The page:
DES MOINES, Iowa – On Jan. 10, the National Pork Board released the first report from its ambitious and comprehensive Insight to Action research program. The report, Dinner at Home in America, examines the contextual occasions in which Americans are eating dinner in the home. The research identifies areas of growth opportunity for pork, serving up a bold new challenge to the pork industry: innovate or risk losing relevance with today’s – and more importantly tomorrow’s – consumer.

“People live, shop and eat differently today. The pork industry has tremendous momentum with consumers, and that can be leveraged further through innovation in product development, bringing contemporary eating solutions to consumers,” said Jarrod Sutton, vice president of domestic marketing for the National Pork Board. “This research helps us intimately understand the needs and constraints that influence consumer dining choices, and provides a clear path for industry innovation that is rooted in data.”

A first-ever research approach for the industry

Dinner at Home in America is the first of several reports the National Pork Board will publish in 2019 as part of the Insight to Action research program. The research approach, which combines 10,000 interviews with demographic and spending data to provide a comprehensive look at how U.S. consumers eat, is a first-ever for the meat industry.

Altogether, the National Pork Board uncovered nine unique dining occasions, or needs states, happening in homes on any given night of the week, ranging from solo dining to celebrating with extended family. During the course of any week, the same person can experience multiple eating occasions as their needs throughout the week change.

Sutton emphasizes this research is groundbreaking because it goes further to answer questions around what people eat and why.

“We are looking at who is at the dinner table, but we move beyond that to pinpoint the varied dinner occasions occurring every night,” he said. “With these insights, the industry can better understand the needs, behaviors and influences for each dining occasion. Most importantly, the research identifies opportunities for the industry to adapt and innovate.”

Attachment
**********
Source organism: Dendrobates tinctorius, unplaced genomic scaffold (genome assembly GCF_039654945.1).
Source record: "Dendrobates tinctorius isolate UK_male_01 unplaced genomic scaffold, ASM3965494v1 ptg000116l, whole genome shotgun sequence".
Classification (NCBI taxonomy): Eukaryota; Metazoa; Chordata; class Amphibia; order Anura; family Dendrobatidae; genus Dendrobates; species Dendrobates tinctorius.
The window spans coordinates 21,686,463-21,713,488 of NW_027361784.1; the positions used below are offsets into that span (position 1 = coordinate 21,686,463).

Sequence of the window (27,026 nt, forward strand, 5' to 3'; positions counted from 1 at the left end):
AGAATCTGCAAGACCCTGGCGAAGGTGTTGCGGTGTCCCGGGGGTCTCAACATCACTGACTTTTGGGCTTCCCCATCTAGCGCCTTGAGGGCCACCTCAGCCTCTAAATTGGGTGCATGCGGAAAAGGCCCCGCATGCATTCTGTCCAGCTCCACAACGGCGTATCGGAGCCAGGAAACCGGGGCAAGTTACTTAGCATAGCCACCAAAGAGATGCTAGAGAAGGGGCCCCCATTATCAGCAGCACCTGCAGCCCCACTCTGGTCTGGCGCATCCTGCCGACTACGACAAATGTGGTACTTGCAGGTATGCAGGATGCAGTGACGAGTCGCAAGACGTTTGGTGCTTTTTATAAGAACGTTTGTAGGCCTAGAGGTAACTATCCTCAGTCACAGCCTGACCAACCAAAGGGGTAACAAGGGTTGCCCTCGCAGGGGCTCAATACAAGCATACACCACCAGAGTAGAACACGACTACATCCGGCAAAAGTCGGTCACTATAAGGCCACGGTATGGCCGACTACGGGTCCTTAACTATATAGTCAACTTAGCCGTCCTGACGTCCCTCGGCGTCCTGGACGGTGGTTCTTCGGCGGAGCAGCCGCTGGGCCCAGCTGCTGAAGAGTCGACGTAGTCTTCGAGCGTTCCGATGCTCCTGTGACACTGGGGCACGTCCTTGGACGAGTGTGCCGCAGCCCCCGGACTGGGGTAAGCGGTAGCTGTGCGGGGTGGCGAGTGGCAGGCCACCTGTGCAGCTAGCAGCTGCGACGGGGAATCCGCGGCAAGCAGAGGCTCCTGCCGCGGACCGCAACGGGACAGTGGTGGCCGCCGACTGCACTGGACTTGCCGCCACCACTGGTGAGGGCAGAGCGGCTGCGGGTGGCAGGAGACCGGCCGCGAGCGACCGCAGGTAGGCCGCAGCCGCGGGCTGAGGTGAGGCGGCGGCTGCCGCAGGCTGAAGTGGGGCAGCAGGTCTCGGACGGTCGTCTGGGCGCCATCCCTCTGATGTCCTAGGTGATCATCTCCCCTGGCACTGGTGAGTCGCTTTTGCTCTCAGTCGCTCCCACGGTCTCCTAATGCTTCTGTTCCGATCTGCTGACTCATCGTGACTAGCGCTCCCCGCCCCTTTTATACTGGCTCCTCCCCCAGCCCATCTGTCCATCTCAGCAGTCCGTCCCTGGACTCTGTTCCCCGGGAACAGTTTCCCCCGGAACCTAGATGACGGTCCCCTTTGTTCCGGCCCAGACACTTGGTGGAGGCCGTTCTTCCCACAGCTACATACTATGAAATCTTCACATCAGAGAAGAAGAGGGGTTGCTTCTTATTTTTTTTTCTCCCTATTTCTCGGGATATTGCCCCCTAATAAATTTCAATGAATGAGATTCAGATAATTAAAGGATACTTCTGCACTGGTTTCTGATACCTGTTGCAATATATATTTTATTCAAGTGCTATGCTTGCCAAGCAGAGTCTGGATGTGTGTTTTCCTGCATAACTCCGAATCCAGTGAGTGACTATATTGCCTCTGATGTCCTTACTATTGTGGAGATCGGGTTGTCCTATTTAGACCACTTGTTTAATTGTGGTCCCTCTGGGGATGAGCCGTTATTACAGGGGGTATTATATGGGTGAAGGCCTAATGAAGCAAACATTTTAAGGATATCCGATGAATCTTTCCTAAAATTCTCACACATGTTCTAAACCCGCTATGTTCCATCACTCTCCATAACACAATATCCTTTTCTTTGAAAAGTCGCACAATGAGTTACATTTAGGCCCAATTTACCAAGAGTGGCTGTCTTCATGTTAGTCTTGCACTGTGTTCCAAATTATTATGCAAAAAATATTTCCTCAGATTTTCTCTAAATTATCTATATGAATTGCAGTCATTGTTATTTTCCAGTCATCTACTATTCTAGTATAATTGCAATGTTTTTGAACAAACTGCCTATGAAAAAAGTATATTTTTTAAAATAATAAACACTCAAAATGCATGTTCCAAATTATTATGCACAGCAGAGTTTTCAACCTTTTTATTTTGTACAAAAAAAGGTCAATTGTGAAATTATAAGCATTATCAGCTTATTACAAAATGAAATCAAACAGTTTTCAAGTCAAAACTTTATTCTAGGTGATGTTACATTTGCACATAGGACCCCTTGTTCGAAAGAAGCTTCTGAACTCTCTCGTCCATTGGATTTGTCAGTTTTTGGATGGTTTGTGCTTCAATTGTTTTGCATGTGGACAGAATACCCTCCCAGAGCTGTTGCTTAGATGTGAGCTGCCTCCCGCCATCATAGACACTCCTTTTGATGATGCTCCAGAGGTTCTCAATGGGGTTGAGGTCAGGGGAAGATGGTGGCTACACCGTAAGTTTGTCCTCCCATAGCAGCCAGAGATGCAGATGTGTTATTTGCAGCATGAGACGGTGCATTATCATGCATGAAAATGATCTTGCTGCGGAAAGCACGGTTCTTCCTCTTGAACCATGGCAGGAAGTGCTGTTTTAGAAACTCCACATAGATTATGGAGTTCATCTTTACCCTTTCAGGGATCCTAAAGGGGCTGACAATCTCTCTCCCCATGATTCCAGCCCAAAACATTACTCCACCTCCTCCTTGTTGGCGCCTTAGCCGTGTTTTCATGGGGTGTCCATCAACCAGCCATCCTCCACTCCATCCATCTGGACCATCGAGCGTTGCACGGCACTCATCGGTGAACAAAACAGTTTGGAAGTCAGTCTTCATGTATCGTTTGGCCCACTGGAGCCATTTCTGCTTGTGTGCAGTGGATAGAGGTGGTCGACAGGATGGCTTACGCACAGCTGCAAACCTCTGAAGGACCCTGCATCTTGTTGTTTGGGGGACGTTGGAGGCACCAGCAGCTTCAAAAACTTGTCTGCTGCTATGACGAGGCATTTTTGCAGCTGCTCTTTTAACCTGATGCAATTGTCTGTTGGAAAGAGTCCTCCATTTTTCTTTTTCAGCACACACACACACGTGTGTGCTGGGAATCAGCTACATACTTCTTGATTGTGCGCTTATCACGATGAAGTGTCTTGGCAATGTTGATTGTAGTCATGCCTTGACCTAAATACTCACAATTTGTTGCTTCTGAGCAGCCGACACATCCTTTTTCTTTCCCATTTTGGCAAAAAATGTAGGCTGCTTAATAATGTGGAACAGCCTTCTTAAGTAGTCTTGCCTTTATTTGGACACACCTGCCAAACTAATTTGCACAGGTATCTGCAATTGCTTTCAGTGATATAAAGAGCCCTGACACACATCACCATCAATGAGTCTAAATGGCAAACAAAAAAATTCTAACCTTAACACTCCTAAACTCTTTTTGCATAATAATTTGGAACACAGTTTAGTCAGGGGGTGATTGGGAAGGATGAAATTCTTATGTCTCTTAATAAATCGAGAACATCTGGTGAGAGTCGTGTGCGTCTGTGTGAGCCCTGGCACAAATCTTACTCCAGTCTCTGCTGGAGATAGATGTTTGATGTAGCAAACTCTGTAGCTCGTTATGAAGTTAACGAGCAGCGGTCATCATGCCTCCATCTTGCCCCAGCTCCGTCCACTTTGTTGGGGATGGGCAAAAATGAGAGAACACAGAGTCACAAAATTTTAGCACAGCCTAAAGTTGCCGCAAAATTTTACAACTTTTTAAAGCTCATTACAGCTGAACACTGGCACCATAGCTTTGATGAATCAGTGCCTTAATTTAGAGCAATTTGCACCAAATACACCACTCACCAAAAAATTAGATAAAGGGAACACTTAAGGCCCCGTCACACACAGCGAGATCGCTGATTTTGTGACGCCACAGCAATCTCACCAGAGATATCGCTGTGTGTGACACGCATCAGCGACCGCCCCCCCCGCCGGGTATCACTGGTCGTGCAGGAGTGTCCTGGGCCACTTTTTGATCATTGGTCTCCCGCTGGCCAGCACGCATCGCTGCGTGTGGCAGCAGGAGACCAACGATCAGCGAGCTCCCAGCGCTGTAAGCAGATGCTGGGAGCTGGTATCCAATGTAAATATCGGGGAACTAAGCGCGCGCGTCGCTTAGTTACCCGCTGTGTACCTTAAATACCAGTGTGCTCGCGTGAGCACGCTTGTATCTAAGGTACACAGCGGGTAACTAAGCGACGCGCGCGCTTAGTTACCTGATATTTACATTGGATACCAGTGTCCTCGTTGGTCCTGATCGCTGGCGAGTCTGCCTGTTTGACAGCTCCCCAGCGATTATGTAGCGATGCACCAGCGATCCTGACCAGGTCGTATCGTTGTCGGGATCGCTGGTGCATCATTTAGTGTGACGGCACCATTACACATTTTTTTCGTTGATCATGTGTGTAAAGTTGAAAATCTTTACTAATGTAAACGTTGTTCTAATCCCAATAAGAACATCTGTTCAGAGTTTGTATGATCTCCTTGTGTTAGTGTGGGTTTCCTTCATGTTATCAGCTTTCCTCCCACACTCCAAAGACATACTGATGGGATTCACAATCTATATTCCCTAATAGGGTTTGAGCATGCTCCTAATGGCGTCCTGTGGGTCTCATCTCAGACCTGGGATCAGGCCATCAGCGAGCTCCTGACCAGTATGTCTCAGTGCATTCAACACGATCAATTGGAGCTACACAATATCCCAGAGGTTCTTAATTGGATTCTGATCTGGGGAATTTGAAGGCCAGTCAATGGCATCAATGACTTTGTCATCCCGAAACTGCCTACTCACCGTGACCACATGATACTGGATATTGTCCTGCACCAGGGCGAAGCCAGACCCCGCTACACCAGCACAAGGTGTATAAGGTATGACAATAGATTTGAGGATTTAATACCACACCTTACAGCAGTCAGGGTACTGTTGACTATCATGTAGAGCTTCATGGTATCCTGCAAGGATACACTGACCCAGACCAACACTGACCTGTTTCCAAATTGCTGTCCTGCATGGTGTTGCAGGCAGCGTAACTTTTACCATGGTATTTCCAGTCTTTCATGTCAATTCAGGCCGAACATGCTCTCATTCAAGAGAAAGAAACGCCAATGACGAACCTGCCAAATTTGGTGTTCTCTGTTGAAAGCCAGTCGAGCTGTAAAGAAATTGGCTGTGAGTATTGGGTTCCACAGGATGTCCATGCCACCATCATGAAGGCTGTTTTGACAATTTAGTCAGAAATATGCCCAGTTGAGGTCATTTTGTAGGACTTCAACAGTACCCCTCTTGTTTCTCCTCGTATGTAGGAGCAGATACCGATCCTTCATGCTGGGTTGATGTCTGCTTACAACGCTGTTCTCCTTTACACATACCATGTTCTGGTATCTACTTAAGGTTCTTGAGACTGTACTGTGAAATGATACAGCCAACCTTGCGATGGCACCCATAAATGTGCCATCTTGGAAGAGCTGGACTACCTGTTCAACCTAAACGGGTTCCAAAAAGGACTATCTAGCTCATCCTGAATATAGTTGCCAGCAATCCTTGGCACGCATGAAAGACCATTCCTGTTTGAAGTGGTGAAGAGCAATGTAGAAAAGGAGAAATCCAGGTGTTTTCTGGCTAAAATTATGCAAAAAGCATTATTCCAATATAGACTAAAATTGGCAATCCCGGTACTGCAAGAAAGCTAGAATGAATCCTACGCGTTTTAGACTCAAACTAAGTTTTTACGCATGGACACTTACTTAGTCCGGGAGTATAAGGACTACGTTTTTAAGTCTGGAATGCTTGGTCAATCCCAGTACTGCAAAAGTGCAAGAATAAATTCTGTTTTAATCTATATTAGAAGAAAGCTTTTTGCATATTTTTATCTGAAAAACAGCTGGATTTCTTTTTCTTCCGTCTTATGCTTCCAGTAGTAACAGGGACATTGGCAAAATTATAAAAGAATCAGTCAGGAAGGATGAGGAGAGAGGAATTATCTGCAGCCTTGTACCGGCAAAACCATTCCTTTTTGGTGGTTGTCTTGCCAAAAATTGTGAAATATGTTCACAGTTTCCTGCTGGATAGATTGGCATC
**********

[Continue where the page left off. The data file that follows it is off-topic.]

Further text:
“Through its extensive research and analysis, the National Pork Board has curated provocative insights that the U.S. pork industry can act upon to best position pork to consumers,” said Steve Rommereim, National Pork Board president and a pig farmer from Alcester, S.D. “This is data that everyone at every step of the pork supply chain can use to better meet consumer needs and grow their business.”

Actionable insights to drive innovation

The Dinner at Home in America report provides the food industry a veritable roadmap for product innovation and positioning. The research identifies opportunities to respond to changing consumer behaviors and drive category growth in three areas:

  • Health: Educate consumers more effectively about the known health benefits, nutrient density and protein content of fresh and packaged pork cuts.
  • Simplicity and Ease: Innovate packaging and cuts to keep pace with evolving consumer needs and demand for convenience best illustrated through portion size, precooked or pre-seasoned options, and cooking and temperature directions.
  • Versatility: Create meal solutions with pork as a key ingredient, moving beyond the old school thought of pork as a center-of-the-plate option only. Consumers seek diversity in their protein choice – from tacos to sandwiches and pasta to casseroles.

“These insights have influenced a new marketing strategy for the Pork Checkoff designed to address key perceptions about our product: tasty, healthy, easy, safe, and sustainable,” Sutton said. “The foundation for all of this work is research and data first.”

For more information on the National Pork Board’s Insight to Action research, Dinner at Home in America research, or to download the full report, visit www.Pork.org/marketing.

About the research

Survey respondents were members of Numerator/InfoScout’s shopper panel, and were selected to participate based upon past recorded purchases. Each respondent was age 18+, personally eats meat, and has at least some influence in buying or preparing food for the household. The survey, commissioned on behalf of the National Pork Board, was administered by C+ R Research to 10,163 adults.

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